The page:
So since making the DC video you’ve worked on Mind Field and presumably a ton of non skate related film work, as well as curating several photography exhibitions – does any one thing take precedence or are they all aspects of what constitutes your livelihood these days?
Well the big videos take precedence because that’s my job. But I need to do other things to keep sane. If I did only skate movies 24/7 I’d be totally burnt. Photography has always been the one thing that’s totally my own: Never any pressure.
Was creating Mind Field and working within such established aesthetic parameters as those of Alien Workshop something of a relief after working on the DC video?
The DC video was really rewarding but there wasn’t much of me in there creatively. I’d always wanted to do a video for the Workshop, and once it started Mike Hill didn’t really give me any specific guidelines. He just trusted me to do what I wanted. Him and Chad Bowers played a huge part in that video as well, they created all the titles and a lot of the visuals during the final weeks while I was editing. So it all kind of came together in the end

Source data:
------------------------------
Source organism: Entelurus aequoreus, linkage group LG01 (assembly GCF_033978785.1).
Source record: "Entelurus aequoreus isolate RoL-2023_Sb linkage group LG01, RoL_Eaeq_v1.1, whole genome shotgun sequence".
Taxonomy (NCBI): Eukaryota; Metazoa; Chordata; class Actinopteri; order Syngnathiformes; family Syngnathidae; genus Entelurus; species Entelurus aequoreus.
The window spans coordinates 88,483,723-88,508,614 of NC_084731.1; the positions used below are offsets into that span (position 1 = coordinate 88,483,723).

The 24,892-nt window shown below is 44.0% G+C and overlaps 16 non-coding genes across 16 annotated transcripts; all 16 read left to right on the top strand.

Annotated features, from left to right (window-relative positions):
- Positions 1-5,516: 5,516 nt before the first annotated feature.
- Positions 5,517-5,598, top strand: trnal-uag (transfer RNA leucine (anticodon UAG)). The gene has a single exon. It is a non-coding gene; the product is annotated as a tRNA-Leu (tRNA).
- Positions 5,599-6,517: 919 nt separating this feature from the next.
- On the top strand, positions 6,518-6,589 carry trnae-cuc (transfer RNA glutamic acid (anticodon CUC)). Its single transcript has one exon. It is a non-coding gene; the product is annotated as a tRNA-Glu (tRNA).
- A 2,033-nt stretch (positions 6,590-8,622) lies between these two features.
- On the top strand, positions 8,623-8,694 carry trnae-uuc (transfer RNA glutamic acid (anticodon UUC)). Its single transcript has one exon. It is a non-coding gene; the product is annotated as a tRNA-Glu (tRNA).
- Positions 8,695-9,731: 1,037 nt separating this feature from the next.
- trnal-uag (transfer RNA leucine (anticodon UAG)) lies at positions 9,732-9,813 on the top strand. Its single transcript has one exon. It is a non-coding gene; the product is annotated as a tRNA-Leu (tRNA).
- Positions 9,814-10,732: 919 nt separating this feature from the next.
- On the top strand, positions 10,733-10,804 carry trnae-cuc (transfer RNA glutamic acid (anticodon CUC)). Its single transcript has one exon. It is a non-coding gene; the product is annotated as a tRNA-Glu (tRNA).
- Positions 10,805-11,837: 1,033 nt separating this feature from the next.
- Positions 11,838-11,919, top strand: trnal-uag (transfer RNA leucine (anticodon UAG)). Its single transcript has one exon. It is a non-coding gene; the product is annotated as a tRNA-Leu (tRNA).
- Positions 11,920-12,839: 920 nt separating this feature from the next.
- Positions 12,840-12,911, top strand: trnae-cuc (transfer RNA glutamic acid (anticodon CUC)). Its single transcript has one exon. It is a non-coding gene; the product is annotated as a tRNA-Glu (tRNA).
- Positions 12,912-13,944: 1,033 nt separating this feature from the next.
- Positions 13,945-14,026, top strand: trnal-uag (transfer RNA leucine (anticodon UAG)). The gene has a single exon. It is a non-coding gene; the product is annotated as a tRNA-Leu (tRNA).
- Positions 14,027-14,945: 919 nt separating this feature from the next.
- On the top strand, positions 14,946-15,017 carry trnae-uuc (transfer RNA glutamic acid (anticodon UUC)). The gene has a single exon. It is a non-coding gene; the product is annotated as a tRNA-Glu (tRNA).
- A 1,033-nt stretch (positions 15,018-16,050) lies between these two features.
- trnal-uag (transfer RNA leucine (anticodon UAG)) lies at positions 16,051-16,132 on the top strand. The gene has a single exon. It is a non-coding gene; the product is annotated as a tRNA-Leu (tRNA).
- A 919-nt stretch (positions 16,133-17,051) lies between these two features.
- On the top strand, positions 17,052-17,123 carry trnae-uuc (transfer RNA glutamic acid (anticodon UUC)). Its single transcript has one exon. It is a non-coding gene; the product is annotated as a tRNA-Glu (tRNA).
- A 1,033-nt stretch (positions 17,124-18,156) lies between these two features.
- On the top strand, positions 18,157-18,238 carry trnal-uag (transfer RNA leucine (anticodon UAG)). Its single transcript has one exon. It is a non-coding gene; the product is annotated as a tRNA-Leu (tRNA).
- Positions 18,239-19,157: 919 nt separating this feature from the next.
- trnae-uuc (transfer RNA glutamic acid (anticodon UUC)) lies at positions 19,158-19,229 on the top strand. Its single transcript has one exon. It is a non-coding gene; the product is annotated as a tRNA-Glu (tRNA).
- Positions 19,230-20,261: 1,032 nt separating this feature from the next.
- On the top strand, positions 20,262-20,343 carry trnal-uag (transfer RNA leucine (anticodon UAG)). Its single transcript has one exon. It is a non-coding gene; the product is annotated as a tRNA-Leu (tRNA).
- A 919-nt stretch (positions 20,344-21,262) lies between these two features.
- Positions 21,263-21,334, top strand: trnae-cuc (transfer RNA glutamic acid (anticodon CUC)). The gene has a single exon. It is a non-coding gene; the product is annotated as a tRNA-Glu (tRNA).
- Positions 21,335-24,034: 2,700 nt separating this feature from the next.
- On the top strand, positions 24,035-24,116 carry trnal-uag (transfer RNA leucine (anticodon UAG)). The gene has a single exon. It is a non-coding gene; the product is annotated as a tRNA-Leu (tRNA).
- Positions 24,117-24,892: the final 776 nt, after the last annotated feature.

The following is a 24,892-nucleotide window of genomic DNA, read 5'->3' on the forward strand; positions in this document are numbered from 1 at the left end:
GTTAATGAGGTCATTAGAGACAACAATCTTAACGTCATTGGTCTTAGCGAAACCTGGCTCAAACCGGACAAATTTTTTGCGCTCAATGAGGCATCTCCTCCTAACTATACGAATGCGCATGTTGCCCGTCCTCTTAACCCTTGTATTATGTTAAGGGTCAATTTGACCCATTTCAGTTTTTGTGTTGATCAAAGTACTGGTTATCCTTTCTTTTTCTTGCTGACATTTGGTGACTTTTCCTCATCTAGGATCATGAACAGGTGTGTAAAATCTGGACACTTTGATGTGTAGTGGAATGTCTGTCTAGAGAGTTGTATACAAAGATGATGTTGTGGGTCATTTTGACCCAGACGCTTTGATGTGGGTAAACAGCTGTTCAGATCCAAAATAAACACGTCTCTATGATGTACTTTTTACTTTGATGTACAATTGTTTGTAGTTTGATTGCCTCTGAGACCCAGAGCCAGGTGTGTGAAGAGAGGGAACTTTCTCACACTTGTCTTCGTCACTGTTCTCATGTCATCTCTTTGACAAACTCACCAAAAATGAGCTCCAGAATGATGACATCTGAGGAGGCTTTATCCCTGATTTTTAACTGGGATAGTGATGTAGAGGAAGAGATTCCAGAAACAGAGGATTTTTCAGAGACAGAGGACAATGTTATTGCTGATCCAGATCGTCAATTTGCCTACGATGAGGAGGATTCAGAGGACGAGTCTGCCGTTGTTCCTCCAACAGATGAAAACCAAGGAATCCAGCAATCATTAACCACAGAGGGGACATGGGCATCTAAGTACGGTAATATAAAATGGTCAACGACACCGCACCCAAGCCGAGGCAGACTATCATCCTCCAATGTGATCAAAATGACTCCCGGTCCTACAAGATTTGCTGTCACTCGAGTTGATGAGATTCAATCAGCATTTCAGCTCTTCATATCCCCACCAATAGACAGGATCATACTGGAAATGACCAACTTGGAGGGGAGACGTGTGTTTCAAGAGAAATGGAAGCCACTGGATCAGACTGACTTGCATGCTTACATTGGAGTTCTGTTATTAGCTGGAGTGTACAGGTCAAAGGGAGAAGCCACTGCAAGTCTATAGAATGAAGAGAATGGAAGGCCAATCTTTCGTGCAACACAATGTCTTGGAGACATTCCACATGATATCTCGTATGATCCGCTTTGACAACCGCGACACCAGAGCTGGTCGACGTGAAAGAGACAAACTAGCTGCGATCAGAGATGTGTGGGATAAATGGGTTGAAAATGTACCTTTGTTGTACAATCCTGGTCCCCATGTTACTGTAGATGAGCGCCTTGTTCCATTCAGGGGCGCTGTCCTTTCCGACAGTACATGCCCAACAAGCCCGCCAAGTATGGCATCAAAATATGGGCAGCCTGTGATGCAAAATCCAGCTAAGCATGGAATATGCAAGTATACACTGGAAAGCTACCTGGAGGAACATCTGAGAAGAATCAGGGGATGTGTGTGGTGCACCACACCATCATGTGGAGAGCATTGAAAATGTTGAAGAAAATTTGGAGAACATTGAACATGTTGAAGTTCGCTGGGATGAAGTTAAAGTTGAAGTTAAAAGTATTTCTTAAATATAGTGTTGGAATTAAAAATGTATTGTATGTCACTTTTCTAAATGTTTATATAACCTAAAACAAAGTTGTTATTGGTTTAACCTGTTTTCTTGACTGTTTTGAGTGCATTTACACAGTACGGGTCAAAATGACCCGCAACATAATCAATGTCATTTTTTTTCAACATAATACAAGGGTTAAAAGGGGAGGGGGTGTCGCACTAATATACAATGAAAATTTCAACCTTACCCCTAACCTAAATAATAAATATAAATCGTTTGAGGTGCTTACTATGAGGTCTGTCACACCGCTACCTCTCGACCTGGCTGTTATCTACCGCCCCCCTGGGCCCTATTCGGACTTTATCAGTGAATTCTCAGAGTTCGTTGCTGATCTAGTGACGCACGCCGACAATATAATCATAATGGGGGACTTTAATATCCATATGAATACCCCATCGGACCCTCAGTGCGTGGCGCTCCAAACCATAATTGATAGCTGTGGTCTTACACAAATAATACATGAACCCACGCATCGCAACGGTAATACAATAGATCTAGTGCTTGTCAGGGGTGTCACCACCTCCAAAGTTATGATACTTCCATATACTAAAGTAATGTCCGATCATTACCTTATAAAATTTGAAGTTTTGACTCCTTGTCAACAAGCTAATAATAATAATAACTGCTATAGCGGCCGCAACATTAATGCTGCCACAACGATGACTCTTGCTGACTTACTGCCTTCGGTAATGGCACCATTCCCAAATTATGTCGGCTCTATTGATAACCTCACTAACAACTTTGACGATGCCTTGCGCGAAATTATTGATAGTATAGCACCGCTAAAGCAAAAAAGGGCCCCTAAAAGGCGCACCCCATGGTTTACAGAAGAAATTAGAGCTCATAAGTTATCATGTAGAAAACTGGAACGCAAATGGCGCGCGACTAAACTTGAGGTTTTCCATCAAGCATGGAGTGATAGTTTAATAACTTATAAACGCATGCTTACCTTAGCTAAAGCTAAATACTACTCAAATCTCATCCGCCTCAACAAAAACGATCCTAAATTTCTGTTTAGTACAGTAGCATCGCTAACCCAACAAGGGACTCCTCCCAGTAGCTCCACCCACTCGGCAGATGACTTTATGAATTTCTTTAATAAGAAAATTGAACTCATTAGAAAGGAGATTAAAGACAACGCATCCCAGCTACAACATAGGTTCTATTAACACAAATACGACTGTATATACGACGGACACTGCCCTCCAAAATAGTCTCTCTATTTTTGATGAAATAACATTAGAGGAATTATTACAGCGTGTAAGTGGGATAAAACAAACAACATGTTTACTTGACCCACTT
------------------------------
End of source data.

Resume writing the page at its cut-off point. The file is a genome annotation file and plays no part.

It was definitely noticeable that Mind Field seemed to be the first major US video release in a good while that didn’t rely too heavily on either Spanish or Chinese footage, being filmed primarily in the States. Was that an aesthetic decision or does it have more to do with the wider economic climate?
It was both. We had a limited budget but also nobody was really that interested in going overseas. The inner USA just looks so good on film, gritty spots you’ve never seen. Plus it’s so much easier to travel. Super 8 motels, Starbucks, and Waffle House are everywhere. So that’s what we did, spent a lot of time in the same green van.
You said in your recent ChromeBall interview that you never watch the videos you make after they’re done. Is that really true? How does it work then? You go to the premiere and get a feel for the immediate response and then that’s it?
Yeah that’s basically true. The premieres are important because you can feel the reaction, but otherwise it’s sheer torture to sit through them. I mean I’ve already seen it, a million times! Lived through it too. I can actually watch bits of Mind Field and enjoy it though. And the Dylan video. But that’s about it.